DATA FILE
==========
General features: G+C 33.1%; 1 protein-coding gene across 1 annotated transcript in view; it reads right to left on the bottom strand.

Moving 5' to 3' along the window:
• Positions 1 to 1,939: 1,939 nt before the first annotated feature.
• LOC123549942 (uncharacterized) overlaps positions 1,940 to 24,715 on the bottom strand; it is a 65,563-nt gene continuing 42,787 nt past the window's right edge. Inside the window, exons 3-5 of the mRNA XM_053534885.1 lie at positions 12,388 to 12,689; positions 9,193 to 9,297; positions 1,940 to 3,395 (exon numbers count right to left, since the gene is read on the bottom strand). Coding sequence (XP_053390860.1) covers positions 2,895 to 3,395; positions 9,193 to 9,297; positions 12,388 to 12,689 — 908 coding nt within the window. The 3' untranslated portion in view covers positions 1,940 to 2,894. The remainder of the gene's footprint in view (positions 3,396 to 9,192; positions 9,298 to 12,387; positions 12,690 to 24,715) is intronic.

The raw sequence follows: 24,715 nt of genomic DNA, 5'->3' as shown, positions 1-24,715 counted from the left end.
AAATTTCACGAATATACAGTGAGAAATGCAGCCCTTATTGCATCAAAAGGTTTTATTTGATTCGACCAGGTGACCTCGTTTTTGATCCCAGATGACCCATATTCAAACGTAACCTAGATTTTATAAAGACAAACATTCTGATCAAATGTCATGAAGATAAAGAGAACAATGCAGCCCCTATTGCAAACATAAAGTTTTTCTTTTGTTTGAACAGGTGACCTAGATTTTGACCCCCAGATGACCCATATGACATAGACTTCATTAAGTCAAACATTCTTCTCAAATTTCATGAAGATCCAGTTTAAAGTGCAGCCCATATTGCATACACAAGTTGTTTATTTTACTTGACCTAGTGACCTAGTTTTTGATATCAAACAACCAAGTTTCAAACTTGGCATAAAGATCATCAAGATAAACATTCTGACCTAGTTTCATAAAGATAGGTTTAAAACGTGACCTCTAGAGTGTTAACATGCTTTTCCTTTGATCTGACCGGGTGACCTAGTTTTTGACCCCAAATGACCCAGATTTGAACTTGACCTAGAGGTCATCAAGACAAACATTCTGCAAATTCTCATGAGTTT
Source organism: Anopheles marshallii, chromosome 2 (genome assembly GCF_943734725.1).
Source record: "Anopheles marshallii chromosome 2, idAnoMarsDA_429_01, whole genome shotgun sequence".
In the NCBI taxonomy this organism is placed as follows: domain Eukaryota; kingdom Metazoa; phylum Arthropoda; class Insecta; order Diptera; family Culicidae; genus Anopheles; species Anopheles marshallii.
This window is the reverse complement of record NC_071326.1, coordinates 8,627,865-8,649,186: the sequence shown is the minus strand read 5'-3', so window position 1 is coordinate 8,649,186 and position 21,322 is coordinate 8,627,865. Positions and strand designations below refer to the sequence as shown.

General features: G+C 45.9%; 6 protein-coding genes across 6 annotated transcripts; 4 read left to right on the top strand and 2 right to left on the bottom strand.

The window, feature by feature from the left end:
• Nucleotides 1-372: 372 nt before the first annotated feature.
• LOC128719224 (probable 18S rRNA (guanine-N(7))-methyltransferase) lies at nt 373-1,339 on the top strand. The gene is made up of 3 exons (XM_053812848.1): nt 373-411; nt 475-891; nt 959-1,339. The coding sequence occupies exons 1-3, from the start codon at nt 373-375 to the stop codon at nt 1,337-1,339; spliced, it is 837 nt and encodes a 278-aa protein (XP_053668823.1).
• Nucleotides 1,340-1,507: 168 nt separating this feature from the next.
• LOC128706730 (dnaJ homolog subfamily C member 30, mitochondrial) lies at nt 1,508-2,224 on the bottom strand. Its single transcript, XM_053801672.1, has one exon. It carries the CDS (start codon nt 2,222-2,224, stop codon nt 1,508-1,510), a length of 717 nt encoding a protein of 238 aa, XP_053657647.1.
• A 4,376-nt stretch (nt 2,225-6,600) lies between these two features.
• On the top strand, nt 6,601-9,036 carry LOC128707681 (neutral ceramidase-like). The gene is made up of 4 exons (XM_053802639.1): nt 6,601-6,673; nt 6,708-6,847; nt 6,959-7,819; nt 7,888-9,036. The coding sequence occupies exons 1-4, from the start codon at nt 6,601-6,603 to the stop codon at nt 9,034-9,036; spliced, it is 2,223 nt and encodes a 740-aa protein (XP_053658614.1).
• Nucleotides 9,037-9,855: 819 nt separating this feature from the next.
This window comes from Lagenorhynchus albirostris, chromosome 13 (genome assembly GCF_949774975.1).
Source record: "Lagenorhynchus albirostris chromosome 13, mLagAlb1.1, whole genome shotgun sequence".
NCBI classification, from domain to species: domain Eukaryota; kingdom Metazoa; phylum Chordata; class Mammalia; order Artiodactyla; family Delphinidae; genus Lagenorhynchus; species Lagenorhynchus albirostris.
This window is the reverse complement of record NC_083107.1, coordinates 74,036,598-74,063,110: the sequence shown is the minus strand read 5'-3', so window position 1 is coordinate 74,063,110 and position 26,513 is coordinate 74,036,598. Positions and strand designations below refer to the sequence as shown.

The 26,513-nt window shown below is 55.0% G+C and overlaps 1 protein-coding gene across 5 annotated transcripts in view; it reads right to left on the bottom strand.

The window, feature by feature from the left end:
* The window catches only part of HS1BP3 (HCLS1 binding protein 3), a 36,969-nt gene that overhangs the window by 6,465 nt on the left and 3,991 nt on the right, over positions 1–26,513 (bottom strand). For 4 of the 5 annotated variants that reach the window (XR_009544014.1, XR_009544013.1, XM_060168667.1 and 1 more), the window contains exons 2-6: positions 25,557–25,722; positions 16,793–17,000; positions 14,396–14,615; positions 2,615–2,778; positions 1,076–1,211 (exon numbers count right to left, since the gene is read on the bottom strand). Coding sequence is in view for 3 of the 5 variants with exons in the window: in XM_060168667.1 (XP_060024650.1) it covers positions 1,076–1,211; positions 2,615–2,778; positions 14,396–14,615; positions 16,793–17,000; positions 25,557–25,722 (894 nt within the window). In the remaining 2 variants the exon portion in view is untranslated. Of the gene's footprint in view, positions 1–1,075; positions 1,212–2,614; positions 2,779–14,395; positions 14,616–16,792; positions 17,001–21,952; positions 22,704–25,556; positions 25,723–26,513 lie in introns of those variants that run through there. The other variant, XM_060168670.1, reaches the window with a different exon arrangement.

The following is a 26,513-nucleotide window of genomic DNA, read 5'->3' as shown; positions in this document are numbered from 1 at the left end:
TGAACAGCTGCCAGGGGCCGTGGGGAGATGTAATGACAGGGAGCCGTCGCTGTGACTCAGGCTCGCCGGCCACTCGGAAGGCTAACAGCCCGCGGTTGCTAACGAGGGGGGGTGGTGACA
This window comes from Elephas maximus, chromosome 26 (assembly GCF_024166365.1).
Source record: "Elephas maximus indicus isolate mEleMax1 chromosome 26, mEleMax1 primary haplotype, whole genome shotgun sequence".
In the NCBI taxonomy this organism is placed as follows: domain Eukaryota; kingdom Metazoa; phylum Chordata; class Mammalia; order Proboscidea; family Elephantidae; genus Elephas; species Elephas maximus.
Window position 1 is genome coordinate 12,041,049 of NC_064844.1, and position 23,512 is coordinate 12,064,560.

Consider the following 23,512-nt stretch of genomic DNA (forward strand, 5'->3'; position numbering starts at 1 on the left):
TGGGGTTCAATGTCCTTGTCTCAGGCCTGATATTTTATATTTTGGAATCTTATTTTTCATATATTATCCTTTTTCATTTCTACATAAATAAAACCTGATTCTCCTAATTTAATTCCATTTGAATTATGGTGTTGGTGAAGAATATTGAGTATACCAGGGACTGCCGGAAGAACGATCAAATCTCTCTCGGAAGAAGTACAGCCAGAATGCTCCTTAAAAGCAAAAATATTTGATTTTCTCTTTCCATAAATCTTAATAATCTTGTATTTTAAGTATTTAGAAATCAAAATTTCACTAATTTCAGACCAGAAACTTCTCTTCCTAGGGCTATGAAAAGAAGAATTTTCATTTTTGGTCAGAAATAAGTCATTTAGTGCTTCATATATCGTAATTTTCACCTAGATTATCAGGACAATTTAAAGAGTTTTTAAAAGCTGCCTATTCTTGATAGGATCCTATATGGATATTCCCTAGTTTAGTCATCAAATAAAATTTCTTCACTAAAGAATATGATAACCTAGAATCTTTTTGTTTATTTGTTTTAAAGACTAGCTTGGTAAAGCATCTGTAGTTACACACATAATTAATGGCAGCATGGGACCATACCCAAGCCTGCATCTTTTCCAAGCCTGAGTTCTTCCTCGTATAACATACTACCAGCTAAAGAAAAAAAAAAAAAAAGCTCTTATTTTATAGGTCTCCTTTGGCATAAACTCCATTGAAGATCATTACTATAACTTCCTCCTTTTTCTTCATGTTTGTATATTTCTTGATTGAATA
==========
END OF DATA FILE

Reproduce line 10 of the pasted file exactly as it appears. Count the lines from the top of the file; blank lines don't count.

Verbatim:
This window is the reverse complement of record NC_071326.1, coordinates 8,627,865-8,649,186: the sequence shown is the minus strand read 5'-3', so window position 1 is coordinate 8,649,186 and position 21,322 is coordinate 8,627,865. Positions and strand designations below refer to the sequence as shown.